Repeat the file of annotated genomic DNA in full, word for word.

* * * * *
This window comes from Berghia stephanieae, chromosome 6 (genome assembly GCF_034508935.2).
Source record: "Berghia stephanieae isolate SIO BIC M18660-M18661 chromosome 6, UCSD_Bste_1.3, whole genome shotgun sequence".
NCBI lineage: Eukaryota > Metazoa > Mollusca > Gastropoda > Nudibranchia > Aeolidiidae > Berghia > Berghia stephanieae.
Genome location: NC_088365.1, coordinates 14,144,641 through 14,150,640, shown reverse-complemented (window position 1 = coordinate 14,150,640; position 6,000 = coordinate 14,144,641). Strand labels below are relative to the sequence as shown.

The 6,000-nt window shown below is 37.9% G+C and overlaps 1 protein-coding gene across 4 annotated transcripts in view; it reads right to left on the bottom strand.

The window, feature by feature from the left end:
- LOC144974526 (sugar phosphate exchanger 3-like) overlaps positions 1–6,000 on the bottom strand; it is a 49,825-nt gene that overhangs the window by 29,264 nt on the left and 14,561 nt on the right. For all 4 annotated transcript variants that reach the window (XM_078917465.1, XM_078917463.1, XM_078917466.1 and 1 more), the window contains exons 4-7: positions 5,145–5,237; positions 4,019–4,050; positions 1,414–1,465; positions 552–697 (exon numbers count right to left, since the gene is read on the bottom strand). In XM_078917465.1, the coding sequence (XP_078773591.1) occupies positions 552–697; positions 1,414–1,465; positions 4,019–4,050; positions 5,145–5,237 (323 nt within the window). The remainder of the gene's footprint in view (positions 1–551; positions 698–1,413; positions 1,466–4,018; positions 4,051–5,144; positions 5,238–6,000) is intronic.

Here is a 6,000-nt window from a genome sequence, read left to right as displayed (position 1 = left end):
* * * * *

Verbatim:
This window comes from Berghia stephanieae, chromosome 6 (genome assembly GCF_034508935.2).
Source record: "Berghia stephanieae isolate SIO BIC M18660-M18661 chromosome 6, UCSD_Bste_1.3, whole genome shotgun sequence".
NCBI lineage: Eukaryota > Metazoa > Mollusca > Gastropoda > Nudibranchia > Aeolidiidae > Berghia > Berghia stephanieae.
Genome location: NC_088365.1, coordinates 14,144,641 through 14,150,640, shown reverse-complemented (window position 1 = coordinate 14,150,640; position 6,000 = coordinate 14,144,641). Strand labels below are relative to the sequence as shown.

The 6,000-nt window shown below is 37.9% G+C and overlaps 1 protein-coding gene across 4 annotated transcripts in view; it reads right to left on the bottom strand.

The window, feature by feature from the left end:
- LOC144974526 (sugar phosphate exchanger 3-like) overlaps positions 1–6,000 on the bottom strand; it is a 49,825-nt gene that overhangs the window by 29,264 nt on the left and 14,561 nt on the right. For all 4 annotated transcript variants that reach the window (XM_078917465.1, XM_078917463.1, XM_078917466.1 and 1 more), the window contains exons 4-7: positions 5,145–5,237; positions 4,019–4,050; positions 1,414–1,465; positions 552–697 (exon numbers count right to left, since the gene is read on the bottom strand). In XM_078917465.1, the coding sequence (XP_078773591.1) occupies positions 552–697; positions 1,414–1,465; positions 4,019–4,050; positions 5,145–5,237 (323 nt within the window). The remainder of the gene's footprint in view (positions 1–551; positions 698–1,413; positions 1,466–4,018; positions 4,051–5,144; positions 5,238–6,000) is intronic.

Here is a 6,000-nt window from a genome sequence, read left to right as displayed (position 1 = left end):